John Forrest's February call for his fellow Marlborough growers to think about moving towards 'a self-enforced appellation system … with strict controls over yield and quality' broached a topic which, I suspect, we will hear a lot more about in the next few years.
Photo: Terrace Heights Estate, Wairau [thewine.co.nz]
Forrest’s call came in the context of overproduction and consequent erosion of Marlborough’s image over the last half-decade. Maybe the pressure is off: it would seem as if nature has stepped in to rectify matters for the 2012 harvest. A projected crop of around 300,000 tonnes will slice much of the fat off New Zealand’s once-trim belly. Forrest’s reflection, though, remains timely, not just in New Zealand but throughout the wine-growing world outside Europe.
The definition of wine regions outside Europe has been underway for over a quarter of a century. American Viticultural Areas date from 1980; Australia’s Geographical Indications date from the 1993 amendment of the Australian Wine and Brand Corporation Act. New Zealand’s own system is more recent; the relevant Geographical Indications legislation was passed in 2004 and 2006. There are exceptions, but in general if you see a regional name on a label you can assume that 85 per cent or more of the grapes which made the wine in that bottle came from the stated region.
But, as yet, nothing more than that. There are no rules regarding choice of variety, yield, pruning system, harvesting method, or any of the other stipulations common in Europe. This ‘freedom’ has been much vaunted by GI and AVA users. Quite right, too: in the early evolutionary stage in which most GIs and AVAs find themselves, to attempt to impose more restrictive regulations would be senseless. They need the freedom to evolve.
Sooner or later, though, comes the moment to begin drawing economic lessons from all this freedom. Some regions prove more successful than others. Within the most profitable regions, some varieties command a higher price than others. Leading producers are likely to be responsible about yield, and to have learned which vineyard and winery practices are appropriate for the varieties most suited to that location; their wines will sell at the highest prices. Perennial value begins to be created. That value becomes the basis of domestic reputation and, sometimes, world renown.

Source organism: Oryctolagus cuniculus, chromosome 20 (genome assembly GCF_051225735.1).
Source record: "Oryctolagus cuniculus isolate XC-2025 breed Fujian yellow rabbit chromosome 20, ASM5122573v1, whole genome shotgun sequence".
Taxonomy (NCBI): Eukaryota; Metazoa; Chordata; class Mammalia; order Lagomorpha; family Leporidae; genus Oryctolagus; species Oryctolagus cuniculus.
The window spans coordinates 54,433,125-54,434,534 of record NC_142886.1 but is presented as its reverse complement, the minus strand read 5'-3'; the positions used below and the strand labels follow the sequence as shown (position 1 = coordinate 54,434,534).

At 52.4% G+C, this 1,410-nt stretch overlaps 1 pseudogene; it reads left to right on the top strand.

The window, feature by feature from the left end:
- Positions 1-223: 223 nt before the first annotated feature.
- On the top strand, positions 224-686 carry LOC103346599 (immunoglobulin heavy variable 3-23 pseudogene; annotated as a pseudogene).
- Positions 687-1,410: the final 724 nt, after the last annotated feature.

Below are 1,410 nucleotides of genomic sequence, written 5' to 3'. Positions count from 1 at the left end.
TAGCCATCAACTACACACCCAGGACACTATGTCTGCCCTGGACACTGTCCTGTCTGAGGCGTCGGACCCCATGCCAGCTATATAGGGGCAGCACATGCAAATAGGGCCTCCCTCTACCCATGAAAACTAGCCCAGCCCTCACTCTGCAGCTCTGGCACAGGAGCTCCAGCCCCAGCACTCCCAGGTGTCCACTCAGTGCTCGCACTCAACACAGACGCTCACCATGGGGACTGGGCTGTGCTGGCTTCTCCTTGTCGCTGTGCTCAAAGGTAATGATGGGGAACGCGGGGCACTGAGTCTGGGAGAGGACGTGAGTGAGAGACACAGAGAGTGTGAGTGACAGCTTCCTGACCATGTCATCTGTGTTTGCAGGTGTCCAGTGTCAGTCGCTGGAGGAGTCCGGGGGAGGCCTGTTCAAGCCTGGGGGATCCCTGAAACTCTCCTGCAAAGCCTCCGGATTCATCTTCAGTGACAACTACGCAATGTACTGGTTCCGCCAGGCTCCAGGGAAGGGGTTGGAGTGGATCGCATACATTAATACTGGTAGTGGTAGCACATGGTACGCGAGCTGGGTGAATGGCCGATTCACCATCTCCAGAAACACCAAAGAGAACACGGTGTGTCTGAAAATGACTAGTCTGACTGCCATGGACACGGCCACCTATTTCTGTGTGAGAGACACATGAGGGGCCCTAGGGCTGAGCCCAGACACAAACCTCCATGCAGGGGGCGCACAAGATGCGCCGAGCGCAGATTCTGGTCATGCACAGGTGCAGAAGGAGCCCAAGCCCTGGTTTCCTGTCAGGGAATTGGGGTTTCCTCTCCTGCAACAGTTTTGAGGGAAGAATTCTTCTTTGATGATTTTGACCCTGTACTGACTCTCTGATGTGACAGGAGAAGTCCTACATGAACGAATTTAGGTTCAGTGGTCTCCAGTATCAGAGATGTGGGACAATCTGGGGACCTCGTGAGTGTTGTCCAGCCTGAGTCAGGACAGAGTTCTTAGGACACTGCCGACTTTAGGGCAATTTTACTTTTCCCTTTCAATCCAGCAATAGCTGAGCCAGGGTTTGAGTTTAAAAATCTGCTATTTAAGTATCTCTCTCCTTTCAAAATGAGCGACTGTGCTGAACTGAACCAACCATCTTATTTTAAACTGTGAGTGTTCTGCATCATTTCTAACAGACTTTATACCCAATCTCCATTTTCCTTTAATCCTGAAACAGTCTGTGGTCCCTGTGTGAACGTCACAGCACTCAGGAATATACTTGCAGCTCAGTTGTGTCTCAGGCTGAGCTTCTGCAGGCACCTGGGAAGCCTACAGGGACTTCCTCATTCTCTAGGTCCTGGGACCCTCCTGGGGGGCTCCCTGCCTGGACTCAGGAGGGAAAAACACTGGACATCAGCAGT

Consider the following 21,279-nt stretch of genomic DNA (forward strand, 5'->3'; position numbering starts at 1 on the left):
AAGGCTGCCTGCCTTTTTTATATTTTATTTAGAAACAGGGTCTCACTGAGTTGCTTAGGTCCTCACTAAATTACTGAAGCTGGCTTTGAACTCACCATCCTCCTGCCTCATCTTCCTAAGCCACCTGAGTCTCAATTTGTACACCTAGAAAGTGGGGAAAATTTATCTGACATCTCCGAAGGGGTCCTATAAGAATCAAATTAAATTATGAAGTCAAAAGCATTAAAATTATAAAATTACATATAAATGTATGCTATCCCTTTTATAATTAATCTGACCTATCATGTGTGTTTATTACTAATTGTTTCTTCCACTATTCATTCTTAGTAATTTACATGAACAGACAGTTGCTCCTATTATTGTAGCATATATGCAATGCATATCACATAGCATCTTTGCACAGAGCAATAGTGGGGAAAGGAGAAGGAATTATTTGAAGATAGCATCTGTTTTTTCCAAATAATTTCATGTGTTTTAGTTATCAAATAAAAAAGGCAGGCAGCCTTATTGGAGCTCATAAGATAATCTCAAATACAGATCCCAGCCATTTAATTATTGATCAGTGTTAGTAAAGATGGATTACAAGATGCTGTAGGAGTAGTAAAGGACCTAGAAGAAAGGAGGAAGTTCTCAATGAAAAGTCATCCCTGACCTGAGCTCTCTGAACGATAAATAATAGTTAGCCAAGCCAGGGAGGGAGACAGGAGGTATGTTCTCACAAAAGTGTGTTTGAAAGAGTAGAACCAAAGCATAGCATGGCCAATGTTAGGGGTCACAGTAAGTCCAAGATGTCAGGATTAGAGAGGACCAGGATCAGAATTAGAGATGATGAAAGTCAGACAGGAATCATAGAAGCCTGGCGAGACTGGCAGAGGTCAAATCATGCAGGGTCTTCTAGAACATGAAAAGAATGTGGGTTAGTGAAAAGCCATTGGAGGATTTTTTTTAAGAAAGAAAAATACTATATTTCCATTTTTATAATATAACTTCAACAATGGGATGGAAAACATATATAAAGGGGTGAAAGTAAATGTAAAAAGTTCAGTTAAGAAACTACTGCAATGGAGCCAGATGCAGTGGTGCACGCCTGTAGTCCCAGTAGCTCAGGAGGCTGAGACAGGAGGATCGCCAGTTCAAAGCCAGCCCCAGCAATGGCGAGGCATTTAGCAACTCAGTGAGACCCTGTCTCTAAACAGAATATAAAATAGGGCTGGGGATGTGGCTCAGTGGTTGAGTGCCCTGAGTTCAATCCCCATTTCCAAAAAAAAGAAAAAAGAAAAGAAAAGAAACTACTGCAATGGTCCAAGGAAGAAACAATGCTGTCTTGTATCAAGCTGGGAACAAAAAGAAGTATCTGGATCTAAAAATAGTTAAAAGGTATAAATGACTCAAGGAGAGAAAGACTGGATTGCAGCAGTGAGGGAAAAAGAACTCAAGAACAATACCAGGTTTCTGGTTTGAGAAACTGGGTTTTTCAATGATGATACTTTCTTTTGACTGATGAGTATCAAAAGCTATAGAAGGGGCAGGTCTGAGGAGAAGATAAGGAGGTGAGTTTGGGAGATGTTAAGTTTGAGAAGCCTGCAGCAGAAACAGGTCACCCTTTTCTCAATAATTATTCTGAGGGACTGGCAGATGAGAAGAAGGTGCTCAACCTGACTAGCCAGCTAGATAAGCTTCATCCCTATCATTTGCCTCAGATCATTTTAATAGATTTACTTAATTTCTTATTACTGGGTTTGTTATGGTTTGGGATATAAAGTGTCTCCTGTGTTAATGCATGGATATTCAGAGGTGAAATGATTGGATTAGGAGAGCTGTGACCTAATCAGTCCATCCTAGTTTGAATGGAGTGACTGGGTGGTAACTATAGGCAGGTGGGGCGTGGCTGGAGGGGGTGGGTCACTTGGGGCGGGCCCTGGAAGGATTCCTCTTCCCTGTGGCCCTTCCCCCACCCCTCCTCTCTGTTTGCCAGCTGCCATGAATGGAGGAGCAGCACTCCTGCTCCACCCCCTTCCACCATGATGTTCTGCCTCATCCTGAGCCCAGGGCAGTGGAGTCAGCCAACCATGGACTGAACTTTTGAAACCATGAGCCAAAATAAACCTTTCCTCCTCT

With reputation, though, comes the risk to reputation. That’s when assiduous producers like John Forrest are likely to want tighter regulation. Marlborough has something to loose if sub-standard wine bearing that name reaches the market. Much the same is true of Coonawarra or Margaret River, Napa Valley or the Willamette Valley. It’s what the growers of Champagne and Chablis learned to their cost in the chaos which came with post-phylloxera replanting in Europe. It is, in fact, why appellations exist.
If GIs, AVAs and their equivalents in South Africa, Chile and Argentina are to continue to bring benefits to wine growers and consumers alike, they can’t simply ossify in infancy. Further meaning must accrue for each. Standards must rise; the focus must tighten. If this is left to individual brands alone, the only benefit will be to those brands, and any reputation held in common will be eroded. The meaning which clings to those communal, geographical names will be lost.
The problem for those administering ‘appellations’ in the world’s developing wine nations is that every GI or AVA has different needs. The weakest, indeed, are liable to need abolition or amalgamation. Even in the strongest, any unilateral imposition of regulation is likely to meet with resistance from producers with economic strategies based on volume rather than quality.
It’s important to do something, though. Dr Forrest’s suggestion of a voluntary syndicate is probably the only workable one in the first instance. Later in the evolutionary process, of course, those who go it alone in agreeing higher or tighter standards may find others wish to join them. This is how you build a future for terroir.
Written by Andrew Jefford